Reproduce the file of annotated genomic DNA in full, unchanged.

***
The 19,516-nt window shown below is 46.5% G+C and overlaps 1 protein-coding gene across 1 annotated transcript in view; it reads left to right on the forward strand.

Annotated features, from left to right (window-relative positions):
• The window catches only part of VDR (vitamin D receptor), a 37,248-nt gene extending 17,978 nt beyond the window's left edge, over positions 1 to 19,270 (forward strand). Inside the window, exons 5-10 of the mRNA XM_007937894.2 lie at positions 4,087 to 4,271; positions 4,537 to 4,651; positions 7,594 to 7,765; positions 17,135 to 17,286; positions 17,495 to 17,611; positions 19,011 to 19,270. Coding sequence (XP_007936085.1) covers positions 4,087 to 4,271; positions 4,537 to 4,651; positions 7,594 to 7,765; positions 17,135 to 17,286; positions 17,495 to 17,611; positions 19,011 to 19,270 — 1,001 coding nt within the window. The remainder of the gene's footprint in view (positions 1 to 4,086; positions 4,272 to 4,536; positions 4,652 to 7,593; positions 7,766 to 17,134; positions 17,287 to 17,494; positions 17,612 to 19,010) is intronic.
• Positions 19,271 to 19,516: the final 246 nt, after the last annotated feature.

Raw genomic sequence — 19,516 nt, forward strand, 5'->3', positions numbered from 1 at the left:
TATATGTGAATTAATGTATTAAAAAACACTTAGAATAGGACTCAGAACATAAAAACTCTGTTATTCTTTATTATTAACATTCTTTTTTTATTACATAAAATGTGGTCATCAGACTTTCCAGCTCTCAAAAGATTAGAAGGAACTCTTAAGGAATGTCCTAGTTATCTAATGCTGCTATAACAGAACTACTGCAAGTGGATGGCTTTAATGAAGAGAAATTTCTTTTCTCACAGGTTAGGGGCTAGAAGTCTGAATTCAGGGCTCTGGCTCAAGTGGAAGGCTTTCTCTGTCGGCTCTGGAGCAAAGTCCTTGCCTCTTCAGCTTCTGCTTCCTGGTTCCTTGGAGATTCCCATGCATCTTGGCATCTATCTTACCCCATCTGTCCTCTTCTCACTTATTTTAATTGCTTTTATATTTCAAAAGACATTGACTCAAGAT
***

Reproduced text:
The 19,516-nt window shown below is 46.5% G+C and overlaps 1 protein-coding gene across 1 annotated transcript in view; it reads left to right on the forward strand.

Annotated features, from left to right (window-relative positions):
• The window catches only part of VDR (vitamin D receptor), a 37,248-nt gene extending 17,978 nt beyond the window's left edge, over positions 1 to 19,270 (forward strand). Inside the window, exons 5-10 of the mRNA XM_007937894.2 lie at positions 4,087 to 4,271; positions 4,537 to 4,651; positions 7,594 to 7,765; positions 17,135 to 17,286; positions 17,495 to 17,611; positions 19,011 to 19,270. Coding sequence (XP_007936085.1) covers positions 4,087 to 4,271; positions 4,537 to 4,651; positions 7,594 to 7,765; positions 17,135 to 17,286; positions 17,495 to 17,611; positions 19,011 to 19,270 — 1,001 coding nt within the window. The remainder of the gene's footprint in view (positions 1 to 4,086; positions 4,272 to 4,536; positions 4,652 to 7,593; positions 7,766 to 17,134; positions 17,287 to 17,494; positions 17,612 to 19,010) is intronic.
• Positions 19,271 to 19,516: the final 246 nt, after the last annotated feature.

Raw genomic sequence — 19,516 nt, forward strand, 5'->3', positions numbered from 1 at the left:
TATATGTGAATTAATGTATTAAAAAACACTTAGAATAGGACTCAGAACATAAAAACTCTGTTATTCTTTATTATTAACATTCTTTTTTTATTACATAAAATGTGGTCATCAGACTTTCCAGCTCTCAAAAGATTAGAAGGAACTCTTAAGGAATGTCCTAGTTATCTAATGCTGCTATAACAGAACTACTGCAAGTGGATGGCTTTAATGAAGAGAAATTTCTTTTCTCACAGGTTAGGGGCTAGAAGTCTGAATTCAGGGCTCTGGCTCAAGTGGAAGGCTTTCTCTGTCGGCTCTGGAGCAAAGTCCTTGCCTCTTCAGCTTCTGCTTCCTGGTTCCTTGGAGATTCCCATGCATCTTGGCATCTATCTTACCCCATCTGTCCTCTTCTCACTTATTTTAATTGCTTTTATATTTCAAAAGACATTGACTCAAGAT